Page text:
that the Connecticut employer is in violation of discrimination law. If the conclusion is "no", the case is dismissed.
If the Executive Director of the CHRO deems the case plausible, the Commission launches an investigation, followed by a series of determinations that may end in a conciliatory financial settlement for the complainant or move be decided at a public hearing trial that will settle which punitive damages and remedies available to victims are most fitting to award.
The CHRO Is Now Authorized to Send Inspectors to Enter an Employer's Workplace
The aforementioned Act states that effective October 1, 2019, the CHRO may enter an employer's place of business to review all records, policies, procedures, and training materials maintained by the employer, in order to ensure compliance with the posting requirements or if a sexual harassment complaint has been filed by an employee of the company within the preceding 12 months.
Connecticut Employer Responsibilities Regarding Sexual Harassment
Connecticut employers must familiarize themselves with the legal expectations that come with sexual harassment law compliance specified by the Act (this includes employers headquartered outside Connecticut that employ workers in Connecticut).
The Employer's HR Department Must Investigate All Workplace Discrimination Complaints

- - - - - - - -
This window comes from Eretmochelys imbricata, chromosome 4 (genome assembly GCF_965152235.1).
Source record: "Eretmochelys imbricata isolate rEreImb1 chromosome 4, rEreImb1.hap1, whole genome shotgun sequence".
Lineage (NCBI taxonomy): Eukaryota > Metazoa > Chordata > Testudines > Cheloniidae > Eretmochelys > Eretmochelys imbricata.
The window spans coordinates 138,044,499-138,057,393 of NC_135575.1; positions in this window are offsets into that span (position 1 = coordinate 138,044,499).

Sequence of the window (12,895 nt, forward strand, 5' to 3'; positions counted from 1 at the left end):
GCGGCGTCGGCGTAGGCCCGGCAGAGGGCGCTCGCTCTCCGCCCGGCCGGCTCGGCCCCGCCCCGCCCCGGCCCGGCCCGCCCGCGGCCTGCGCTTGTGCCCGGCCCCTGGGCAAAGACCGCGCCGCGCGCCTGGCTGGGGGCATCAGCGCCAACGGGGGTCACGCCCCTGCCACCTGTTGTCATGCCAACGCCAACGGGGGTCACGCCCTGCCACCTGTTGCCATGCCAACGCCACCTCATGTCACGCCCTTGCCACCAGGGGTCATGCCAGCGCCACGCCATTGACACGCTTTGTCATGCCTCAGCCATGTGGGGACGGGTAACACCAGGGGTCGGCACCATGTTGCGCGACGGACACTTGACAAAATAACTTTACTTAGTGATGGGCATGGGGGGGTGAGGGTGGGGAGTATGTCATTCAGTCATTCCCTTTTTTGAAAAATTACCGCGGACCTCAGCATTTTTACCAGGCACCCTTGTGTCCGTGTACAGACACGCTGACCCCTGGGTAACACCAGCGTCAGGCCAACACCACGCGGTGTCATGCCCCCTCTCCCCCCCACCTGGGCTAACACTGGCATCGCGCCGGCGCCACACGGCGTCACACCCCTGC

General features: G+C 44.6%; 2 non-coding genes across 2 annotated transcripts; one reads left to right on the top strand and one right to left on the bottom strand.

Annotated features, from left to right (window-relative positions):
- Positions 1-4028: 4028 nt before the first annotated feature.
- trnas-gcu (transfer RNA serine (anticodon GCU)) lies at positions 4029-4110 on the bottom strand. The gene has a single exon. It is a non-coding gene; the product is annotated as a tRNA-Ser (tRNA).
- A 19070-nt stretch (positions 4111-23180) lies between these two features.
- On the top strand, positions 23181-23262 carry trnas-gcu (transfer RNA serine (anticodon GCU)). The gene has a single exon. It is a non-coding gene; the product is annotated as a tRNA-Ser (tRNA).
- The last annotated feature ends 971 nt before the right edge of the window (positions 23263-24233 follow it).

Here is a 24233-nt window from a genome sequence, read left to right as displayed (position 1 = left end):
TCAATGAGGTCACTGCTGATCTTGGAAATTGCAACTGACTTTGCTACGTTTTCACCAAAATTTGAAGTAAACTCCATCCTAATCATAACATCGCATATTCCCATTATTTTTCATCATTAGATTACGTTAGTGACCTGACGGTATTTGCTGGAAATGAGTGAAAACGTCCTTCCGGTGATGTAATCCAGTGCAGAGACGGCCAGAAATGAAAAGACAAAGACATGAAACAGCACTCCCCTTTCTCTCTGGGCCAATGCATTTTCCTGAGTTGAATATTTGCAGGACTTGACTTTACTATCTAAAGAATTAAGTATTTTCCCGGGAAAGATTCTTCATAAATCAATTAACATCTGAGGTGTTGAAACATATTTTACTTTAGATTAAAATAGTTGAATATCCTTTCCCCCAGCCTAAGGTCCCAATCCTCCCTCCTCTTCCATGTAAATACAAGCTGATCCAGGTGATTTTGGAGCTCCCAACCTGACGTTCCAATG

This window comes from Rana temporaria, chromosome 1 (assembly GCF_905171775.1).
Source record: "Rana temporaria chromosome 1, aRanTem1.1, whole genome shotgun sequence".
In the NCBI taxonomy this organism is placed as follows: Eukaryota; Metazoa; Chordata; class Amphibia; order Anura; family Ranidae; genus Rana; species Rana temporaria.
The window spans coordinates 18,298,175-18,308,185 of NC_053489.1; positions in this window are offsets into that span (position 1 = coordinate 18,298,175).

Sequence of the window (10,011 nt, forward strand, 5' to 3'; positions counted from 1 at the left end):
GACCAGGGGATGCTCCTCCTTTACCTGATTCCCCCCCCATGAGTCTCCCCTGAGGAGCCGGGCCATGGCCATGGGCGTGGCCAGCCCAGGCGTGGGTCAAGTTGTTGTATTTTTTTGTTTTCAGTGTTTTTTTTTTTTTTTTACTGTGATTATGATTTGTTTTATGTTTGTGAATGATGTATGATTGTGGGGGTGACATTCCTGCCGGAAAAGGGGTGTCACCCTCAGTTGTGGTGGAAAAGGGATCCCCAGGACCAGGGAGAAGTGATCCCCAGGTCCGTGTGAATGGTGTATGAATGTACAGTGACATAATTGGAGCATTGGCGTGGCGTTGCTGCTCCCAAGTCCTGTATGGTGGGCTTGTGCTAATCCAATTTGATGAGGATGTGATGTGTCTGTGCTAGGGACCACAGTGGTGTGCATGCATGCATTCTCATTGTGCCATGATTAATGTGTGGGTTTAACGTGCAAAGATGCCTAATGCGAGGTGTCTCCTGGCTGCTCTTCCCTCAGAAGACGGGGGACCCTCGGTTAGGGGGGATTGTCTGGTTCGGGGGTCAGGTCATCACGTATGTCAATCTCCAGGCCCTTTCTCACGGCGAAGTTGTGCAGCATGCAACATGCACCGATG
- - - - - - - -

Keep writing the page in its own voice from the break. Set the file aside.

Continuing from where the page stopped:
Any claim of sexual harassment must be handled by the HR department of a company as Connecticut employers are legally obligated to follow up on allegations of this nature. Upon finding out about such an incident, employers must immediately act to ameliorate the problem by putting an instant stop to the identified inappropriate physical, verbal or visual behavior
or policy, investigating the incident, and making sure that existing employees, as well as new employees hired, are not in harm's way.
It Is Against The Connecticut Law for Employers To Retaliate against Employees Who File Discriminatory Practice Complaints
Connecticut Law prohibits Connecticut employers to retaliate in any way against an employee after a formal grievance has been filed with the CHRO, the Equal Employment Opportunity Commission (EEOC), or another human rights organization.
The Employer Must Adhere to New Posting Requirements for the Information Regarding Illegality of Sexual Harassment and Remedies Available to Victims
In accordance with the new law, beginning on October 1, 2019, the employer sexual harassment notice and posting requirements are stricter. Employers with three or more employees must provide each employee with the notice of the illegality of sexual harassment and remedies available to victims by both email and postal service, within three months of hire.
If some employees had not provided the employer with an email address, employers must use the company website to post the notice or provide a link to the CHRO web page.
Employers Are Required To Provide Sexual Harassment Training -- and Employees Are Required To Take It
As will be explained in the following section, employers with three or more employees have an obligation to institute training requirements for all employees, while smaller businesses are still responsible for providing training to all existing supervisory employees by October 1, 2020, or within six months of assuming the position.